Exacting standards

28th September 2023

In the first of a two-part series, John Dora provides an update on ISO 14090:2019 Adaptation to climate change

This article covers what’s new since 2019, how ISO 14090 and its framework is being supported by new standards on, for example, vulnerability, impact and risk assessment, adaptation pathways and how ISO has a strategy for further adaptation standards. This links to work that has been carried out in Europe - within CEN/ Cenelec, the pan-European Standards Bodies of which BSI is a member, and concludes with case studies showing how many organisations, from the rail industry to National Trust, and other sectors (including policy in low-income countries, and Canadian First Nation) have been using the ISO 14090 framework to improve their own and society’s resilience to the urgent challenges of adaptation.

In a follow-up article I will point to a major initiative that will be good news for IEMA members - how the Environment Agency and the Scottish Environment Protection Agency regulatory teams are promoting lighter regulation for those organisations that adopt ISO 14090's international best-practice.

What’s new?

ISO 14090 has been well received, indeed with good feedback from across the world, and is gaining more traction as the climate changes rapidly. I chair ISO’s strategy group which aims to publicise existing standards and develop new ones. New standards since 2019 include:

  • ISO 14091: 2021 Adaptation to climate change — Guidelines on vulnerability, impacts and risk assessment
  • ISO 14092: 2020 Adaptation to climate change — Requirements and guidance on adaptation planning for local governments and communities
  • ISO 14093: 2022 Mechanism for financing local adaptation to climate change — Performance-based climate resilience grants — Requirements and guidelines
  • BS 8631:2021 Adaptation to climate change - Using adaptation pathways for decision making

The ISO strategy prioritises the following areas:

  • Identifying uncertainties: we see the need for guidance on how to deal with uncertainty in climate risks assessment and adaptation
  • Risk assessment: examples of risk assessments and the key ingredients that make them robust
  • Threshold analysis: guidance on what these are in terms of e.g., tipping points, and how to address these
  • Developing adaptive capacities: how an organisation might improve its adaptive capacity and/ or case studies of how others have
  • Preparing a climate change risk assessment: to include relationships between asset management, climate risks assessment and adaptation to climate change.

ISO is also active in signposting its offering in the adaptation space, and at time of publication of this article, a new ISO brochure showing the ISO standards as mentioned should be available.

Lastly, of note is that early in 2021, ISO published a white paper on how ISO 14001 Environmental Management Systems can be supported by ISO 14090 [1].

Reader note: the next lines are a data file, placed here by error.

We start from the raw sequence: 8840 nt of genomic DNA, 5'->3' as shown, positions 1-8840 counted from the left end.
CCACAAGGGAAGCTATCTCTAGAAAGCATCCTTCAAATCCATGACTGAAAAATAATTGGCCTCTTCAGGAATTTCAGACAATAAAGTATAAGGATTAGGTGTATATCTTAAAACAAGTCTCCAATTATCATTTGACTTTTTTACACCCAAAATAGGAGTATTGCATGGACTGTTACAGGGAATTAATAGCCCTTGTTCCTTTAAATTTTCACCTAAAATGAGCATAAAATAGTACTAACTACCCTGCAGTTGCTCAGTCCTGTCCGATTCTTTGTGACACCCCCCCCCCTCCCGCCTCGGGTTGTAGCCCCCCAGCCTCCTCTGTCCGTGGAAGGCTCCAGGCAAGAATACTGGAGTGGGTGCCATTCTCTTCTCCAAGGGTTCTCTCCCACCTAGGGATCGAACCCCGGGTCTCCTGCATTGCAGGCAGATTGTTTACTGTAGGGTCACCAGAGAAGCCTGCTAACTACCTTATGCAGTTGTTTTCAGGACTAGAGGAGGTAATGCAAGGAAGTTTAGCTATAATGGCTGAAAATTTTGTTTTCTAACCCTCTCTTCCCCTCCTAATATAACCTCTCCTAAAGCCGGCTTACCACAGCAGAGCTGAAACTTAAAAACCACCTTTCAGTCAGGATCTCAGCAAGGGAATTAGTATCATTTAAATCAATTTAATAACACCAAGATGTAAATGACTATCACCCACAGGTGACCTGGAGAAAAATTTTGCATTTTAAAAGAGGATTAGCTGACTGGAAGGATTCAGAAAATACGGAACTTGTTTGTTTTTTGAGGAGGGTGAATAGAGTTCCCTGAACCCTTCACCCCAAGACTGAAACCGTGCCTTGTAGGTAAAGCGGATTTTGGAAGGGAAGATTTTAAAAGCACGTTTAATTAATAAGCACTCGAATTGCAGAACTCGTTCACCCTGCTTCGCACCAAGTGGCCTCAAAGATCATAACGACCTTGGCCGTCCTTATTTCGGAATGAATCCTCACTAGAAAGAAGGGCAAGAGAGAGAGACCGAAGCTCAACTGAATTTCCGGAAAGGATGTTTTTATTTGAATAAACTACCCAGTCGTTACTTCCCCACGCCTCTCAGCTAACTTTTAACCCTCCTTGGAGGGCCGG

Who’s been using ISO 14090?

We have seen interesting and varied uses of ISO 14090, and IEMA offers accredited training on it. As well as being used to aid the drafting of an adaptation plan – its initial purpose – the standard has been used to gauge adaptation activity against international best practice; to frame research into transport policy; and as part of general guidelines on adaptation (see left for more).

Some examples of initiatives :

International transport policy guidance:

Adaptation for Transport Resilience to Climate Change: A policy guide for low-income countries

  • To assist public and private providers of transport in African and South Asian LICs to increase the resilience of road, rail and urban transport infrastructure and services
  • Joint production for IMC Worldwide by University of Birmingham, TRL and funded by UK Aid
  • Used ISO 14090 framework as core structure in analysing capability of existing policies – highly praised by Project Advisory Group\

UK Rail Regulator

  • Used ISO 14090 framework to gauge Network Rail’s Weather Resilience and Climate Change Adaptation plans and strategies against international best practice
  • Regulator required analyses of operator plans
  • Lessons learned include aligning metrics to suit the system
  • i.e., with the movement of people and freight rather than against timetables

UIC – International Union of Railways

  • Global organisation for railways
  • 200 members in 95 countries
  • Published ‘RailAdapt’ in 2017
  • Made use of ISO 14090 as source material
  • Strong on adaptive capacity recommendations

First Nations Infrastructure Resilience Toolkit (FN-IRT)

  • For the Ontario First Nations Technical Services Corporation
  • The climate risk assessment module is also based on the www.PIEVC.ca Protocol and is also called the FN-PIEVC
  • PIEVC also refers to ISO 14090

In Conclusion

It is four years since ISO 14090 was published and since then, as demonstrated, many organisations have benefitted from its structured though flexible framework for adaptation to climate change. New standards supporting this standard are evolving, through the ISO adaptation strategy and in other standardisation bodies. Experience in its application is, encouragingly, leading to wide uptake across global organisations and institutions in many, diverse sectors.

[1] https://committee.iso.org/site...

John Dora is a director at Climate Sense (www.climatesense.global) and a Royal Academy of Engineering visiting professor at the University of Birmingham. He chaired the team that drafted ISO 14090 and is a recognised international expert on adaptation.

Image credit: Shutterstock


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